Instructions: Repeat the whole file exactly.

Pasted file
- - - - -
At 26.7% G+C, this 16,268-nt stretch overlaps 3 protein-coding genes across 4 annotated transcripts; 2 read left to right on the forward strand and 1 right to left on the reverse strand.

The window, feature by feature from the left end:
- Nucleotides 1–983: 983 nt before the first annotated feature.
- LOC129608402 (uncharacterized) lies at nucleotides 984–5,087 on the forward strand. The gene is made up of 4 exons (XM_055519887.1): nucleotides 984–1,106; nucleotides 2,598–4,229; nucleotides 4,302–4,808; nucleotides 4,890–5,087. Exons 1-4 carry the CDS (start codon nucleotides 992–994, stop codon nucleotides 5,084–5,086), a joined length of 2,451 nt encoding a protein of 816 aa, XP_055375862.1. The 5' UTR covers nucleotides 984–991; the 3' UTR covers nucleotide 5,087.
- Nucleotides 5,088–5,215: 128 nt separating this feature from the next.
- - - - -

At 26.7% G+C, this 16,268-nt stretch overlaps 3 protein-coding genes across 4 annotated transcripts; 2 read left to right on the forward strand and 1 right to left on the reverse strand.

The window, feature by feature from the left end:
- Nucleotides 1–983: 983 nt before the first annotated feature.
- LOC129608402 (uncharacterized) lies at nucleotides 984–5,087 on the forward strand. The gene is made up of 4 exons (XM_055519887.1): nucleotides 984–1,106; nucleotides 2,598–4,229; nucleotides 4,302–4,808; nucleotides 4,890–5,087. Exons 1-4 carry the CDS (start codon nucleotides 992–994, stop codon nucleotides 5,084–5,086), a joined length of 2,451 nt encoding a protein of 816 aa, XP_055375862.1. The 5' UTR covers nucleotides 984–991; the 3' UTR covers nucleotide 5,087.
- Nucleotides 5,088–5,215: 128 nt separating this feature from the next.